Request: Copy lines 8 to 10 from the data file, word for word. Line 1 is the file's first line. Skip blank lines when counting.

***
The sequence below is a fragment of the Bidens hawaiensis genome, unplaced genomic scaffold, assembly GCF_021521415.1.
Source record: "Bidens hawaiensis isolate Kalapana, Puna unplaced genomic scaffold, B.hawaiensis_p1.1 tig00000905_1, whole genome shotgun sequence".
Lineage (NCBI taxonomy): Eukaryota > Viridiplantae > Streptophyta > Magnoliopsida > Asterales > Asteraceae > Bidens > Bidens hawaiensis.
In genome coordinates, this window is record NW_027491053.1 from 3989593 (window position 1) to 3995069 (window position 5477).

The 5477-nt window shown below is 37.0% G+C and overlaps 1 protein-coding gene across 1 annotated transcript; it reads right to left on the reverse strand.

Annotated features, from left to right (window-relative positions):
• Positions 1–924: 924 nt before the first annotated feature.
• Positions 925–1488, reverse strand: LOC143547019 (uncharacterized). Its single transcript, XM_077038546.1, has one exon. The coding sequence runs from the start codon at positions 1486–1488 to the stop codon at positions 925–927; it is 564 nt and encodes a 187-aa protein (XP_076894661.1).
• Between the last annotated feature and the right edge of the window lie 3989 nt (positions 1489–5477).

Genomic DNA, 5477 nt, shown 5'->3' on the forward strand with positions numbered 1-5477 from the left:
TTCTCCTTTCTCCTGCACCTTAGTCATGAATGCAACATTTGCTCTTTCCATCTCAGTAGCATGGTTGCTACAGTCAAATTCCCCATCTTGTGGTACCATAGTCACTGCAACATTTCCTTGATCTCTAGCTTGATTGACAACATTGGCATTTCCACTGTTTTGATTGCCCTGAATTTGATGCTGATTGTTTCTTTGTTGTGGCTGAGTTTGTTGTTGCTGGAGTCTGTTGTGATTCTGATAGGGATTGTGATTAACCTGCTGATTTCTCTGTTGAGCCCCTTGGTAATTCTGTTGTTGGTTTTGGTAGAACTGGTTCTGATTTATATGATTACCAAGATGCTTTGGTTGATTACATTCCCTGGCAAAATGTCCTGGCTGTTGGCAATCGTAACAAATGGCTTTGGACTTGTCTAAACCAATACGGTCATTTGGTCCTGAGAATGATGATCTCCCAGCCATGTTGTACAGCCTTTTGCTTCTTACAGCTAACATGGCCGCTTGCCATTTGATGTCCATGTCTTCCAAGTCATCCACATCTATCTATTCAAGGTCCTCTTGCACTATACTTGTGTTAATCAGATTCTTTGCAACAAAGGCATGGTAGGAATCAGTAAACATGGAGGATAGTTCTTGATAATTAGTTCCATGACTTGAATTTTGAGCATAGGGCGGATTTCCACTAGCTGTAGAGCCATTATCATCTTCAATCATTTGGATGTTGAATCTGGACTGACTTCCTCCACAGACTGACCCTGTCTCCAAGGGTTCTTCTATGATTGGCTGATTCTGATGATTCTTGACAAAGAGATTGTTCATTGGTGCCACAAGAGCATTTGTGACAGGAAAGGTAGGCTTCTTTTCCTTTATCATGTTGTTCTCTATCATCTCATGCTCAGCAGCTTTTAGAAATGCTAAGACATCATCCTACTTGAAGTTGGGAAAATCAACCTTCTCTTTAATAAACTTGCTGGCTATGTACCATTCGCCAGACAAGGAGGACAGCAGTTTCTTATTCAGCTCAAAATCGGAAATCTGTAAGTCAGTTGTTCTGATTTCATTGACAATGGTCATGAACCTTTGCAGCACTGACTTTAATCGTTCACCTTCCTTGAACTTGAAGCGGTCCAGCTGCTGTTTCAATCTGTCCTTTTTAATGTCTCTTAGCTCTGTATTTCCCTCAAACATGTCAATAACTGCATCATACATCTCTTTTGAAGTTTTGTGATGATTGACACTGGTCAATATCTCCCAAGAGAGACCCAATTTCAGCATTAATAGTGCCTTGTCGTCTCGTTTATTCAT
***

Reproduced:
• Positions 925–1488, reverse strand: LOC143547019 (uncharacterized). Its single transcript, XM_077038546.1, has one exon. The coding sequence runs from the start codon at positions 1486–1488 to the stop codon at positions 925–927; it is 564 nt and encodes a 187-aa protein (XP_076894661.1).
• Between the last annotated feature and the right edge of the window lie 3989 nt (positions 1489–5477).

Genomic DNA, 5477 nt, shown 5'->3' on the forward strand with positions numbered 1-5477 from the left: